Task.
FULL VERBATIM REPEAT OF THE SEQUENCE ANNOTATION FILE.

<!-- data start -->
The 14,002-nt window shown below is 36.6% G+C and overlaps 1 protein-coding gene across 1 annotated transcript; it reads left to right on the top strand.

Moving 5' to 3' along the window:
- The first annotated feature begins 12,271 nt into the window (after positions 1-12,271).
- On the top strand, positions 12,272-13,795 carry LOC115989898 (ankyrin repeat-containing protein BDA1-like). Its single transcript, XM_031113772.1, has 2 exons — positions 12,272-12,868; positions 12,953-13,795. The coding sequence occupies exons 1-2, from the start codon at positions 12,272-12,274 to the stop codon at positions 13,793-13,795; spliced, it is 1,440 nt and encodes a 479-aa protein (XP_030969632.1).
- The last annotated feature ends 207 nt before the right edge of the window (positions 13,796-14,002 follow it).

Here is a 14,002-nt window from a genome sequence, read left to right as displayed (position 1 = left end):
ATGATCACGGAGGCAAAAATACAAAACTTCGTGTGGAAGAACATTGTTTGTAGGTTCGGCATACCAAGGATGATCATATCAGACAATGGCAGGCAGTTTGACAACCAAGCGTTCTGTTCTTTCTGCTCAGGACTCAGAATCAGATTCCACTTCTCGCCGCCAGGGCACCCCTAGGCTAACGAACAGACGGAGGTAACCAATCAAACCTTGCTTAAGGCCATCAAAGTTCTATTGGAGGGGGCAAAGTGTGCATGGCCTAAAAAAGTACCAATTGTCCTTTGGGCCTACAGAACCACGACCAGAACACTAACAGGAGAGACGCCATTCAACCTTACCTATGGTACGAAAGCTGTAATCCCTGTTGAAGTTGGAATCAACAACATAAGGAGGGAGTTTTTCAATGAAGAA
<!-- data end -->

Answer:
The 14,002-nt window shown below is 36.6% G+C and overlaps 1 protein-coding gene across 1 annotated transcript; it reads left to right on the top strand.

Moving 5' to 3' along the window:
- The first annotated feature begins 12,271 nt into the window (after positions 1-12,271).
- On the top strand, positions 12,272-13,795 carry LOC115989898 (ankyrin repeat-containing protein BDA1-like). Its single transcript, XM_031113772.1, has 2 exons — positions 12,272-12,868; positions 12,953-13,795. The coding sequence occupies exons 1-2, from the start codon at positions 12,272-12,274 to the stop codon at positions 13,793-13,795; spliced, it is 1,440 nt and encodes a 479-aa protein (XP_030969632.1).
- The last annotated feature ends 207 nt before the right edge of the window (positions 13,796-14,002 follow it).

Here is a 14,002-nt window from a genome sequence, read left to right as displayed (position 1 = left end):
ATGATCACGGAGGCAAAAATACAAAACTTCGTGTGGAAGAACATTGTTTGTAGGTTCGGCATACCAAGGATGATCATATCAGACAATGGCAGGCAGTTTGACAACCAAGCGTTCTGTTCTTTCTGCTCAGGACTCAGAATCAGATTCCACTTCTCGCCGCCAGGGCACCCCTAGGCTAACGAACAGACGGAGGTAACCAATCAAACCTTGCTTAAGGCCATCAAAGTTCTATTGGAGGGGGCAAAGTGTGCATGGCCTAAAAAAGTACCAATTGTCCTTTGGGCCTACAGAACCACGACCAGAACACTAACAGGAGAGACGCCATTCAACCTTACCTATGGTACGAAAGCTGTAATCCCTGTTGAAGTTGGAATCAACAACATAAGGAGGGAGTTTTTCAATGAAGAA